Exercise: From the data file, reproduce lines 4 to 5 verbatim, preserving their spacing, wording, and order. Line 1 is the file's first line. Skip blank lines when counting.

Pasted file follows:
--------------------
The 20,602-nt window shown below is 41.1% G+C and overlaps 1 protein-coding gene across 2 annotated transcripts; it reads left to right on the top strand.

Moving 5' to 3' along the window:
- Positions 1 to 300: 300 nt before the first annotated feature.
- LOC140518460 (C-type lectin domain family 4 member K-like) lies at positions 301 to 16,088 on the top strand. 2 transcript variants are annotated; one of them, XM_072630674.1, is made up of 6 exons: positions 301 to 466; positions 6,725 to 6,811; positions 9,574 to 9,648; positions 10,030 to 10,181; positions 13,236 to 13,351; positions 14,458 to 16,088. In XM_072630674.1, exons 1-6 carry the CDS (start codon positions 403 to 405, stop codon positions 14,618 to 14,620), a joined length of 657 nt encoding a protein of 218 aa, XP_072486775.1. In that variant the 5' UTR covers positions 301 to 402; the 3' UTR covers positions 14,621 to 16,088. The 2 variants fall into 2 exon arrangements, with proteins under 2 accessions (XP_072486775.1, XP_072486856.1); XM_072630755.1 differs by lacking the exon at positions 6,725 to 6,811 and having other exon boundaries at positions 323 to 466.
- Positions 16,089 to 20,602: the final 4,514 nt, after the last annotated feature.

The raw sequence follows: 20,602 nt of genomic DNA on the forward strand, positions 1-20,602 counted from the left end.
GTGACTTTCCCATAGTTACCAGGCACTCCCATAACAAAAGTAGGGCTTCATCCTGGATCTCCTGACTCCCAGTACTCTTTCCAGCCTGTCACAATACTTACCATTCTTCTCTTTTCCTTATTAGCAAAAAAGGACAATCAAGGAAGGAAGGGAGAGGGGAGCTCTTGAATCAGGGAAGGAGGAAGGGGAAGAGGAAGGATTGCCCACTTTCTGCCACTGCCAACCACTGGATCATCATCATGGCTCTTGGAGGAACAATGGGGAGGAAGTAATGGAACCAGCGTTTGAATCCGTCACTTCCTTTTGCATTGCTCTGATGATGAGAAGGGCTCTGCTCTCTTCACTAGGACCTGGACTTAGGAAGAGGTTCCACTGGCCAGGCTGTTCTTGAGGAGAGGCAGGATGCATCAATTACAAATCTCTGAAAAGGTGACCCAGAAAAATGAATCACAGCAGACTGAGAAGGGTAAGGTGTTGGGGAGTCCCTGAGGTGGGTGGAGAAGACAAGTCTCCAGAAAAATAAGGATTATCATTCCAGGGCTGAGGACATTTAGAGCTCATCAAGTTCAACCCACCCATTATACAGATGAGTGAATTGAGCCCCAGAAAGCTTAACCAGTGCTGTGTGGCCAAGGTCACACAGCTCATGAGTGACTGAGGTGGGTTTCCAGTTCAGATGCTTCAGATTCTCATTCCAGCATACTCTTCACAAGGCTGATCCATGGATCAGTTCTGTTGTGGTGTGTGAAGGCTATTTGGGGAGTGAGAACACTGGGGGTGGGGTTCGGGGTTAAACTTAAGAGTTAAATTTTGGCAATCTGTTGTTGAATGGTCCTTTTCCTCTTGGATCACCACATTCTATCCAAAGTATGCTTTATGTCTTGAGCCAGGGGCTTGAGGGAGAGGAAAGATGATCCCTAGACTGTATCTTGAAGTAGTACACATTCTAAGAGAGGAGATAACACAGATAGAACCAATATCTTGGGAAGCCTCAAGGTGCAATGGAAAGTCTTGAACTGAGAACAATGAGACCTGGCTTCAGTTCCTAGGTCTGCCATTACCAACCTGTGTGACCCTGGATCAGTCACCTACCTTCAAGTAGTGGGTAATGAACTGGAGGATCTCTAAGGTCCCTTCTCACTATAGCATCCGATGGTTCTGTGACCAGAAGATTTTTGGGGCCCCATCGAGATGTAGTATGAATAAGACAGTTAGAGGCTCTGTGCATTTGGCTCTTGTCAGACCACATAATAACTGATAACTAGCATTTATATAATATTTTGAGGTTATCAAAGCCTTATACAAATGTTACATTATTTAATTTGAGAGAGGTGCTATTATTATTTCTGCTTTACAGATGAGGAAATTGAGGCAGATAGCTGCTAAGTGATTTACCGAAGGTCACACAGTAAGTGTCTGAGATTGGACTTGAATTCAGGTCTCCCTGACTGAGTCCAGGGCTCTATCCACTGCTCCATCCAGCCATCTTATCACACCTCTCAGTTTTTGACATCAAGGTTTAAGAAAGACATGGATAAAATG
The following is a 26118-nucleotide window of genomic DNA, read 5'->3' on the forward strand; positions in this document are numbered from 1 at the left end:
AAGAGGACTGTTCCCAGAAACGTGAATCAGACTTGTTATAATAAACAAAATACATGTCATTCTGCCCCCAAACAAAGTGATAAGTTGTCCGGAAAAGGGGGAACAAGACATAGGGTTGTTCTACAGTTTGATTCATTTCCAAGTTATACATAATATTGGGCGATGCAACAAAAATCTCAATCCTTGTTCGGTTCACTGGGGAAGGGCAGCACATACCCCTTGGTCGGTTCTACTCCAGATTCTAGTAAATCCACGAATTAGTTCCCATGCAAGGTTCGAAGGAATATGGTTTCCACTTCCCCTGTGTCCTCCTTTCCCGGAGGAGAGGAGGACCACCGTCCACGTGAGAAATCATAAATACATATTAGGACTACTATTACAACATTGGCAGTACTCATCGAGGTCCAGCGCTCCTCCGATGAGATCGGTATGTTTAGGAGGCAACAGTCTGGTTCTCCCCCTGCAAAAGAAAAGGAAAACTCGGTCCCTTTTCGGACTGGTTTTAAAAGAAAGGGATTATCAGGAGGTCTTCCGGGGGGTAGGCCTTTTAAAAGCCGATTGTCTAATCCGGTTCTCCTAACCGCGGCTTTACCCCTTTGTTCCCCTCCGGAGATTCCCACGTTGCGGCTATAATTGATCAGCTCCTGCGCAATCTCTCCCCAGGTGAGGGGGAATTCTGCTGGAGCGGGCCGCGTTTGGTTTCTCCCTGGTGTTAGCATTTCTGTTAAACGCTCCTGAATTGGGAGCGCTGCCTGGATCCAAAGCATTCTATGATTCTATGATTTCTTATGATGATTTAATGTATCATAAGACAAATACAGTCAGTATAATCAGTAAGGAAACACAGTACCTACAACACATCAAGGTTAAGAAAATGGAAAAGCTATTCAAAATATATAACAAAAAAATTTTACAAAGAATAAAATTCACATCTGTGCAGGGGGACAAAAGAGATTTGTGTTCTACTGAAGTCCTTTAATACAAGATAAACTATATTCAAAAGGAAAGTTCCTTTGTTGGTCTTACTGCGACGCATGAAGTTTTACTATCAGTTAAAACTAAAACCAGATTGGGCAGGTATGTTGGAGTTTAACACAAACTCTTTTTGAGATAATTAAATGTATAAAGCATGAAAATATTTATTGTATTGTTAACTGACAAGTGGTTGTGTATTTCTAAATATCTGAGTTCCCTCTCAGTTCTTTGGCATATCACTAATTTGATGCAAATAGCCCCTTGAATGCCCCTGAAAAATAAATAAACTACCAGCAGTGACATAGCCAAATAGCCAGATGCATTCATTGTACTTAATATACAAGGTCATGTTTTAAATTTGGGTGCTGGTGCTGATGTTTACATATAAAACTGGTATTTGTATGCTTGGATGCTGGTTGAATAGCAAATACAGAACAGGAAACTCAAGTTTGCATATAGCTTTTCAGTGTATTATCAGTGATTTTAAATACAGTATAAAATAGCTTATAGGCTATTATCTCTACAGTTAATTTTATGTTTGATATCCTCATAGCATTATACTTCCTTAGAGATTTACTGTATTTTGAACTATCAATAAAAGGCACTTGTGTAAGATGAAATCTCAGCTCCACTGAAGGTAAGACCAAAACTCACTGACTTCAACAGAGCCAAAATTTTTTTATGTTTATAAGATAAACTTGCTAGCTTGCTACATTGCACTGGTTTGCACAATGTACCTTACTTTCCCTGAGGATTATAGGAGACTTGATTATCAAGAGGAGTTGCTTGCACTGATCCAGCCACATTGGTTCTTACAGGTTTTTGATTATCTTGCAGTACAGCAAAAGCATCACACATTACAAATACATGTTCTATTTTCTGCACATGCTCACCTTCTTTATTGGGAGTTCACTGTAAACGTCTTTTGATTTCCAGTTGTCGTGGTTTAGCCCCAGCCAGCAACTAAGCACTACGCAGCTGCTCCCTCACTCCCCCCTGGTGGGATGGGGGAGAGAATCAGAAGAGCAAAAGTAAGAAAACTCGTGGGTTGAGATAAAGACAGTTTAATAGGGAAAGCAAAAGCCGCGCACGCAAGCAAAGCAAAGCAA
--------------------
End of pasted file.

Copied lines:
- LOC140518460 (C-type lectin domain family 4 member K-like) lies at positions 301 to 16,088 on the top strand. 2 transcript variants are annotated; one of them, XM_072630674.1, is made up of 6 exons: positions 301 to 466; positions 6,725 to 6,811; positions 9,574 to 9,648; positions 10,030 to 10,181; positions 13,236 to 13,351; positions 14,458 to 16,088. In XM_072630674.1, exons 1-6 carry the CDS (start codon positions 403 to 405, stop codon positions 14,618 to 14,620), a joined length of 657 nt encoding a protein of 218 aa, XP_072486775.1. In that variant the 5' UTR covers positions 301 to 402; the 3' UTR covers positions 14,621 to 16,088. The 2 variants fall into 2 exon arrangements, with proteins under 2 accessions (XP_072486775.1, XP_072486856.1); XM_072630755.1 differs by lacking the exon at positions 6,725 to 6,811 and having other exon boundaries at positions 323 to 466.
- Positions 16,089 to 20,602: the final 4,514 nt, after the last annotated feature.